French tax on rental properties

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Alex Romaine explains the tax implications of running a holiday let in France and shares how you can prepare yourself in order to comply with the current legislation

There is often confusion and misinformation about the taxation requirements for individuals who rent out their French properties. However, it’s vital that current property owners and those considering letting their property for the first time familiarise themselves with the most up-to-date rules and regulations.

If you are renting out your French property for the first time in 2014 then now is the time to get your French tax affairs in order, including registering with the French tax offices and deciding upon the most suitable method of accounting.

UK residents renting out their French property should be aware that any letting income generated by the property is always taxable in France, regardless of where the money is paid or received. This applies whether the property is owned by an individual, partnership or société de personnes resident in France or the UK, under Article 6 of the current Anglo-French double tax treaty.

If the owner of the property is resident in the UK at the time, the income will also always be taxable in the UK. It is therefore a legal requirement that tax returns are made in both France and the UK, regardless of whether there is a profit or a loss.

The French tax year runs from 1 January to 31 December, with any profits for non-French residents taxed at a flat rate of 20%. French lettings activity must be registered at the local tax office, with additional tax forms needing to be sent to the non-resident tax office.

If your holiday let is fully furnished, there are two income assessment methods to consider, both of which fall under the Bénéfices Industriels et Commerciaux (BIC). The income from your holiday let is treated as commercial income for calculation purposes. It is important to check the deadlines for submitting accounts under both methods as these do vary annually.

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ASSESSMENT METHOD ONE:

Régime des micro-entreprises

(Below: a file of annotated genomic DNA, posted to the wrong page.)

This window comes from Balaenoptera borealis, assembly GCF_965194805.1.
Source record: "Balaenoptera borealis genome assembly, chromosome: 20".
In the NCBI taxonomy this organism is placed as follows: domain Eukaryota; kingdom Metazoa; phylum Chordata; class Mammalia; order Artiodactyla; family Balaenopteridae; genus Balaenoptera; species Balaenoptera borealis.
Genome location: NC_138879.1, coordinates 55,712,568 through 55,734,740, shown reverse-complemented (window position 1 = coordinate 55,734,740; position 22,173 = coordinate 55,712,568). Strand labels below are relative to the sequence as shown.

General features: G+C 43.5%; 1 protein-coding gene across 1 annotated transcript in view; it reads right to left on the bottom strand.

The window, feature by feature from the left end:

A lot of individuals who rent out their properties opt for the régime micro-entreprise, whereby tax at 20% will be applied to 50% of income. In certain limited circumstances, this 50% figure may be reduced to 29%.

An example of the calculation is as follows:

Gross income: €10,000

Taxable income (50%): €5,000

Tax payable: €1,000

The obvious disadvantage with this is that no matter what the actual running costs of the property are, the individual will be liable to tax. As such, if your running costs are in excess of 50% of the gross income, it becomes more advantageous to look at the second income assessment option available, which is the régime simplifié.

ASSESSMENT METHOD TWO:

Régime simplifié

This regime requires simplified accounts to be drawn up and presented each year, with tax being assessed against actual income and expenditure incurred.

Losses arising from excess expenditure can be carried forward for a maximum of 10 years, while losses resulting from depreciation can be set against future profits indefinitely. As a result, an altogether more tax-efficient approach can be maintained.

Although this regime requires more bookkeeping – retaining invoices, detailed breakdown and itemisation of expenditure and income, bank reconciliations requiring separate bank accounts to run exclusively for business activity – the work does offer the chance to ensure that minimum tax in France and the UK is paid.

When you consider the fact that simplified records need to be kept in order to complete the UK self assessment returns, the extra work involved really is worthwhile.

An example of how this method can be beneficial is clear:

Gross income: €10,000

Trading costs: €5,000

Mortgage interest: €6,000

Depreciation: €4,000

Total costs: €15,000

Loss created: (€5,000)

The total income tax payable in France is €0 with €5,000 of losses to be carried into the next year.

For a French resident the income tax rate depends on several factors, including the number of people in your household and the amount and nature of other income. However, the taxable profits from the rental activity are arrived at in the same manner as described above, with both the micro and simplifié regimes available.

Alex Romaine is a paraplanner at Charles Hamer Financial Services. Charles Hamer provides financial services expertise to cottages4you property owners

Tel: 0845 268 1657

rentmycottage.comcharleshamer.co.uk